After getting my RMA# and printing out the return label, I noticed the package is being shipped back to Naperville Il. instead of the repair center in Pa. The on/off button is difficult to operate, you have to manipulate it just right to get it to engage. I take it that it's going to be replaced rather than having the repair center take a look at it. Not complaining, just making an observation.
By Dave J
Hello, All. Dave in Ohio.
I've been fairly pleased with my Impact since purchasing the pro-pack from KellyCo last year. My negative issues this far have been minor: another short person's detector--Could someone please build a detector that extends far enough? Couple of inches of cable and some extra shaft? Not that big a deal, though a taller detector would be nice.
My issue now, though, is significant: When I've been detecting for an hour or more, my detector suddenly goes nuts. It starts jumping through numbers and making all kinds of noise. Point it at the ground--crazy. Point it at the air--crazy. Power off and on--the same. New batteries--the same. Changing frequencies or adjusting isat--no change. Lower gain, different coil, switching programs--no help. When it starts to happen, I know it's time to go to my backup detector.
So? Any ideas or similar issues? Any help much appreciated.
And yes, I also got online and updated.
Ever have one of those days not one stinking old coin just some assorted clad that was Saturday so I licked my wounds and went back Sunday so I finally got out to the fairgrounds to try out the nox . Sunday was better took the ctx and nox hunted with the nox the coins were 2 to 3 inches deep all had nails was running 7 for recovery speed park 1 iron bias The nox called the merc at 2 inches deep at 20 I had high tones set from 19 and up and nickels open at 12 to 13 the ctx called it iron except one sweep would give 12.43 more accurate ID than the 20 the nox called it but I don't think I would of hit it with the ctx it was a small window .The nox found the coin with every sweep at 20 there were nails with it had to bring down the ID because it could not separate it .
The other 2 silvers came in at 26 and 21 both had nails with them ctx called 12.43 on one and iron on the other however it was a very small window to get a ID and only one way again .
As far as nickels I am throwing in the towel the nox calls almost all tabs and a lot of caps 13s and 12s so I marked 10 solid 13s and 12s with the nox the ctx called them caps and pull-tabs one it called 12.13 which turned out to be a beaver tail which is one of the only things I dig or some tabs . Not like the nox which just loves to call everything nickels the only targets I marked were 12 to 13 maybe the 6 will work better don't know but I am done digging nickels with the 11 inch coil . It might find nickels deeper but not at a fairground unless I take up mining aluminum .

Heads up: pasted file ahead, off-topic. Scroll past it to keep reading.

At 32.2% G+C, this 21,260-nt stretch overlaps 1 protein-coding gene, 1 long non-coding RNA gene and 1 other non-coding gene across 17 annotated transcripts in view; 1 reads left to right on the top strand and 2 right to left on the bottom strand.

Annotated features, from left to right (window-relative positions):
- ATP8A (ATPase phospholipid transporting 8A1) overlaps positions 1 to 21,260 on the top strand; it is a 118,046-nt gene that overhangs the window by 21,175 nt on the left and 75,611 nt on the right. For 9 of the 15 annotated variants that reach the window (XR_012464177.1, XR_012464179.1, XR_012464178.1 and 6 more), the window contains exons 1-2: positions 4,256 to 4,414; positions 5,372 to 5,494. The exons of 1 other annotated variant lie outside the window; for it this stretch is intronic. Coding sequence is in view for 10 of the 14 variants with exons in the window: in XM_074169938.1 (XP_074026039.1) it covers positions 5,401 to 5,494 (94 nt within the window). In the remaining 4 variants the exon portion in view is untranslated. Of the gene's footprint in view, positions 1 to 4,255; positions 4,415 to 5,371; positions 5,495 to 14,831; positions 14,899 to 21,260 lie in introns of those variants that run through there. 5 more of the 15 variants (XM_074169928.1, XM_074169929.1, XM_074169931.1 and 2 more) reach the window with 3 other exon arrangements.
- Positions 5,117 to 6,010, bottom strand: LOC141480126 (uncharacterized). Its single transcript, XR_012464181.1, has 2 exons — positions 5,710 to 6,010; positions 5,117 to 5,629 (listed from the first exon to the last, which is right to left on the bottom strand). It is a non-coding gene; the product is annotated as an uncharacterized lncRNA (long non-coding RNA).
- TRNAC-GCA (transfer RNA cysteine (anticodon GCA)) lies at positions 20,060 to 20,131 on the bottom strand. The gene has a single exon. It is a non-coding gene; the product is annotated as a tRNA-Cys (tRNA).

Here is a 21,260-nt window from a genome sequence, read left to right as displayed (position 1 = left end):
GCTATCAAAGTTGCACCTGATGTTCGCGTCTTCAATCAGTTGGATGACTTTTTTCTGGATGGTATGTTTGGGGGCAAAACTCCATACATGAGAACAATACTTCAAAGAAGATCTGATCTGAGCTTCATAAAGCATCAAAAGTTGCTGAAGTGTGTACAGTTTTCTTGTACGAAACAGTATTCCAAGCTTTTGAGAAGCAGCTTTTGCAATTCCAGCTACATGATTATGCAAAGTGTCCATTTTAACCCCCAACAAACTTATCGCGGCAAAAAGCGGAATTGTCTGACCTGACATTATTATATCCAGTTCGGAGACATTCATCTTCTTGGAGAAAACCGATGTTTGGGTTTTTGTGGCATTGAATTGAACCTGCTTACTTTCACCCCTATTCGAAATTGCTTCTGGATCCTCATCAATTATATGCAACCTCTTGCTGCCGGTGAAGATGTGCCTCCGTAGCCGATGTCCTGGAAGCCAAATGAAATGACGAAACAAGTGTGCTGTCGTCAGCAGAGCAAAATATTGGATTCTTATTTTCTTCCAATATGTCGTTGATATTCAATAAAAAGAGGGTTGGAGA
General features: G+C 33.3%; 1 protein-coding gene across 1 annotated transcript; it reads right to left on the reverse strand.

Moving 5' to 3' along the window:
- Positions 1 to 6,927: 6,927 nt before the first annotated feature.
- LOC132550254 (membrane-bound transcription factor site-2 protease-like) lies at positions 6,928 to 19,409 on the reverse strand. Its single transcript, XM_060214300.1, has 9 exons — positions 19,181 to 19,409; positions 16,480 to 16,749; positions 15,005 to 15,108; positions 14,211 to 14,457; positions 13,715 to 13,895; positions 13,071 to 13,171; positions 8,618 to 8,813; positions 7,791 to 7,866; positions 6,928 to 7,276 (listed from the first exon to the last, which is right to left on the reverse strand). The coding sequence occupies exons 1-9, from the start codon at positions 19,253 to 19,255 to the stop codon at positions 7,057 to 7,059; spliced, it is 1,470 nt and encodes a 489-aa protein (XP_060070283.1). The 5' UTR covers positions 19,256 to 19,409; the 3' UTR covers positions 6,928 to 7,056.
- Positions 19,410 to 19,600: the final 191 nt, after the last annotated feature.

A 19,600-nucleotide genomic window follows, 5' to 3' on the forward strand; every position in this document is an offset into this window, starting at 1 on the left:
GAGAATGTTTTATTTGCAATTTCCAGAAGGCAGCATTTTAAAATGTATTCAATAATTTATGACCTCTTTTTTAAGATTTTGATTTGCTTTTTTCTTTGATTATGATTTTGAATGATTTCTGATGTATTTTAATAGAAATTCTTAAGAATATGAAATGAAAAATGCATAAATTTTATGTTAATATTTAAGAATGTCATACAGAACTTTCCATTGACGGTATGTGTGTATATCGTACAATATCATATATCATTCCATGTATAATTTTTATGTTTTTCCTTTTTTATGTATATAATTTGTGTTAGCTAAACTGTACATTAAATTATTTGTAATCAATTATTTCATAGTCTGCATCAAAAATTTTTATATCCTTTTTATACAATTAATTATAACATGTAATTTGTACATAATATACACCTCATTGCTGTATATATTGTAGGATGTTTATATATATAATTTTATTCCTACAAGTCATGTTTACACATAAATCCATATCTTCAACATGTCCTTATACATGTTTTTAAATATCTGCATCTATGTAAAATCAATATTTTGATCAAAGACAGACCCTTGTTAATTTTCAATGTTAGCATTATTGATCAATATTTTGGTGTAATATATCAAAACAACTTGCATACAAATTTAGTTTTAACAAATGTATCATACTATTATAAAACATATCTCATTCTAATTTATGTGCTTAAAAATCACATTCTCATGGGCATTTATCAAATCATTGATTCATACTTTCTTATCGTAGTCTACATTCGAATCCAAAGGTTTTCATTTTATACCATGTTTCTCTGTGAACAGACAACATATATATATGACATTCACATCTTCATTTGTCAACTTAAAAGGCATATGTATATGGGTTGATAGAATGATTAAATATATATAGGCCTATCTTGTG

I will still dig nickel signals but not at a cap and tab infested area with no depth reading to tell me how deep they are . If I get back to the fairgrounds I may just mark the nickel hit's with poker chips and rescan them all with the ctx save some digging .I will be running park 2 next time to see what the nickels well do but park 1 is not a nickel magnet at all . sube
I went out with a friend who had just gone from the ATMax to the 800 and he wanted some help getting used to how the minelab spoke and some initial instruction on setup. I was most interested in seeing if I could get the sound attenuated like I did in my 3030 and having a hunter with me to call over for a "whisper" on my 3030 was most helpful. I was running a wide open screen manual 24, high trash, deep on, and rest off. I find a quite deep tone and have him come over and we dial back the sensitivity until it started to sound clean, but quiet. He was running park 2, GB 4, 50 tones, bias of 2, and recovery 5. We pulled the target and it was a deep brass? star at about 8.5". This park has given me tons of deep keepers so we pressed on. The next person to find a deep target was my friend, and he called me over. He turned off the wireless so I could hear it and he was tagging it good and it was coming in softly. It was undulating between 13 and 14. I was excited thinking it may be a deep nickle. I tried it on the 3030 and I couldnt get it. I bumped up sensitivity to where it started to get chatty and I dialed it back by 1 putting me at 26. I couldn't get it, not even a null. I tried going from high trash and fe-coin and ground-coin... Nothing. So he pin pointed it and I cut and popped the plug for him, I was too excited to stand and watch. I get the plug open, put the pointer in, and no hit. Plug was only 5" deep so I went further and I started to hear it with the pin-pointer. Here is a picture of what it was... I was gob-smacked... Small 2 piece button.
I turned off the 3030 and retrieved my 800. We both got dialed in and it turned into a day of history retrieval from the park. What a fun day with a friend and had my best silver day in a park for a loooong time. His take was an 1889 V nickle 1891 IHC and some other fun stuff. I had a 46 Rosie, 44 Washington, a nice clay marble and some other odds and ends. Thanks for looking and may you find the treasures you are looking for!
Hi all! I wanted to share a real-world hunting report, from yesterday, at a local public park.